I don’t know if you’ve seen their pictures but I have current ones of my daughters on the first page. Take a look!

    Smile

  8. Mei-Ling says:

    “Don’t take this the wrong way, but you don’t know me enough to know my different sides.”

    No no, I was referring to the entry. You know… when you look back into the archives in, say, 2006, and then you read until 2008, and the person’s writing and perspective has changed over time? I didn’t mean you personally because of *course* I don’t know you! I just meant the writing style, the perspective change.

    Although I guess you’re right, I could have seen the comment’s date, but at the same time, at a blog it is more natural to look for a date *on* on the blog entry rather than the comment. But don’t worry, I see your point Smile It was just very strange to wonder where the date was on the entry itself. Almost every blog I’ve come across does that…

    So are these entries of people who all take turns posting from different viewpoints? I know they’re *about* different viewpoints, but do people take turns and just post entries about their everyday lives in pertains to how adoption has been successful in varying degrees?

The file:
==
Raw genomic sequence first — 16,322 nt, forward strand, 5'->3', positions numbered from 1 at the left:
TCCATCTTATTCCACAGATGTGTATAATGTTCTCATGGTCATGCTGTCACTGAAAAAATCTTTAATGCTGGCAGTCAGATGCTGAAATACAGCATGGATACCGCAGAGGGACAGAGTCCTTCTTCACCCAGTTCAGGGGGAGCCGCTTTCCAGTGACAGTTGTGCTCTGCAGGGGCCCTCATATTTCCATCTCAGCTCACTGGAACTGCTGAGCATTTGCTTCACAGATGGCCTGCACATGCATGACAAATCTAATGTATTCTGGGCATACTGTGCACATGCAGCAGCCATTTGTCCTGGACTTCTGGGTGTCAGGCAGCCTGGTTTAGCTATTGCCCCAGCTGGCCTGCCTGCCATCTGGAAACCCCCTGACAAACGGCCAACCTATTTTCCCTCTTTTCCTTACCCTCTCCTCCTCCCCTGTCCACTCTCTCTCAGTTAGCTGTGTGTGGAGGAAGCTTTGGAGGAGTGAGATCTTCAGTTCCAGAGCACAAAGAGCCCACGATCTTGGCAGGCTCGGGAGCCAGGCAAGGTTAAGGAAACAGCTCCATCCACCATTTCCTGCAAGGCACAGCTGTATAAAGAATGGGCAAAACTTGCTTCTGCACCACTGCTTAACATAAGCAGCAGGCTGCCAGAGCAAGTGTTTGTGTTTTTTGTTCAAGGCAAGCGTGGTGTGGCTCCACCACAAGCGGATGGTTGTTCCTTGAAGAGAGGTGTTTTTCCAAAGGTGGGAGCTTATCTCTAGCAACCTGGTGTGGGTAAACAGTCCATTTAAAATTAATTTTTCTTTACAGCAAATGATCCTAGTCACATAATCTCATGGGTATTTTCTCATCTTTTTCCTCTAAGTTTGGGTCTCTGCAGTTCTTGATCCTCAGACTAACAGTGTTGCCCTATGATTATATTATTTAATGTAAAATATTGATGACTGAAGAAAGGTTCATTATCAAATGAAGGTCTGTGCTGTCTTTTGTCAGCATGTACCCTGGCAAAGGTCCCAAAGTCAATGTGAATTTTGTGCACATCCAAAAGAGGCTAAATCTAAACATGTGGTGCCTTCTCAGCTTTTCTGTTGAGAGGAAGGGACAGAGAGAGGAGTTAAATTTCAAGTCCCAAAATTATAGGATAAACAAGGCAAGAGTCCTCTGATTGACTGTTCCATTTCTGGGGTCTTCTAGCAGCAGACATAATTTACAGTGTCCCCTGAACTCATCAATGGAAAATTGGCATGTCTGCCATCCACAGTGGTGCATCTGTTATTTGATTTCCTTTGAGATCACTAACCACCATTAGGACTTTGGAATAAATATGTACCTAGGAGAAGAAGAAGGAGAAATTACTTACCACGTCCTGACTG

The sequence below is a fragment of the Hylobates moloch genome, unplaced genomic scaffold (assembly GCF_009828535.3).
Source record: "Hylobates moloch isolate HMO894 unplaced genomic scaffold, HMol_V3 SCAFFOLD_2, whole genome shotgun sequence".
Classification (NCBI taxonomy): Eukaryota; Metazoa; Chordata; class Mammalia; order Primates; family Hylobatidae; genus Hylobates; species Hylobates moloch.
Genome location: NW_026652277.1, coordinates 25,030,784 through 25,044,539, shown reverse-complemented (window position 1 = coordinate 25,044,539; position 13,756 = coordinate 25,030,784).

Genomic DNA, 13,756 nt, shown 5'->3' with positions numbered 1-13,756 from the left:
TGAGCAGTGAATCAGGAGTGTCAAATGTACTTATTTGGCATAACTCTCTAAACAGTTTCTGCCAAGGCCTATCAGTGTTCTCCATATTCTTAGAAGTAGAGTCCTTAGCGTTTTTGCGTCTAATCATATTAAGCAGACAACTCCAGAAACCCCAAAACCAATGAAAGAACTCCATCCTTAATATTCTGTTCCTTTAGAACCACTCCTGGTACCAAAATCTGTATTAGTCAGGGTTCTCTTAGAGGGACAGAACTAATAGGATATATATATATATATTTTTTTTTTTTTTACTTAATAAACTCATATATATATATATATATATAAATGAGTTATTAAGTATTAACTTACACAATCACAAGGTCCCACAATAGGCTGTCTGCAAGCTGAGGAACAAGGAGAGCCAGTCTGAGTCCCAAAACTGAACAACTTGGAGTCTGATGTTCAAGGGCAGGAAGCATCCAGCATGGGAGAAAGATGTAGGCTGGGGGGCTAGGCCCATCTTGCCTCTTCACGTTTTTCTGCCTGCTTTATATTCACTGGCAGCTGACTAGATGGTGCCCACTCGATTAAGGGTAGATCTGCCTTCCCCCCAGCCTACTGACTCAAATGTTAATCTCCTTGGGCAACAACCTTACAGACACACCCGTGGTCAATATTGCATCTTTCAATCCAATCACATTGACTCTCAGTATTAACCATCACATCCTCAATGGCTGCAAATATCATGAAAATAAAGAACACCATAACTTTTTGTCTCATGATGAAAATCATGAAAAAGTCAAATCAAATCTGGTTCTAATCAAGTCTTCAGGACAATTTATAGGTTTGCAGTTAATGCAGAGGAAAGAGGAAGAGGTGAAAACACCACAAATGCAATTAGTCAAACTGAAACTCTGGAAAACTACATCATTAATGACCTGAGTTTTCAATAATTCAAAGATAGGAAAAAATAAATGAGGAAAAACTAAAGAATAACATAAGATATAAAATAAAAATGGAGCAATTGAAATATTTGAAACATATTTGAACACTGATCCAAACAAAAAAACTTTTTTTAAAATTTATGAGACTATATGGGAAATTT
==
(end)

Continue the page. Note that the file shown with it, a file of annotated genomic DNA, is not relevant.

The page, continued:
No disrespect intended. ^^

    Mei-Ling

    Mei-Lings last blog post..The Burden of Authenticity

  9. Joanne says:

    Mei-Ling:

    I would say about half of this blog is me and the other half is the members of our adoption forum and other parents that I come in contact with online.

    When I created the forums in 2002, I didn’t want my voice to be dominant one. I wanted it to be more of a community feeling. As the forum grew more popular, I asked a few members to help me run it but I made sure to ask ones that had different adoption (and life) experiences than I did. That was important to me.

    So, when I decided to create this blog as an extension of the forum, I wanted the same thing. About half this blog is me talking about my life with my kids and the experiences we have. Sometimes it’s just day to day stuff (like the recent pictures of Disney) and other times it’s about specific adoption issues that were having…like being a white mother with two brown skinned children or how I try to help my son handle the emotional issues that come from Reactive Attachment Disorder and how it affects the rest of us.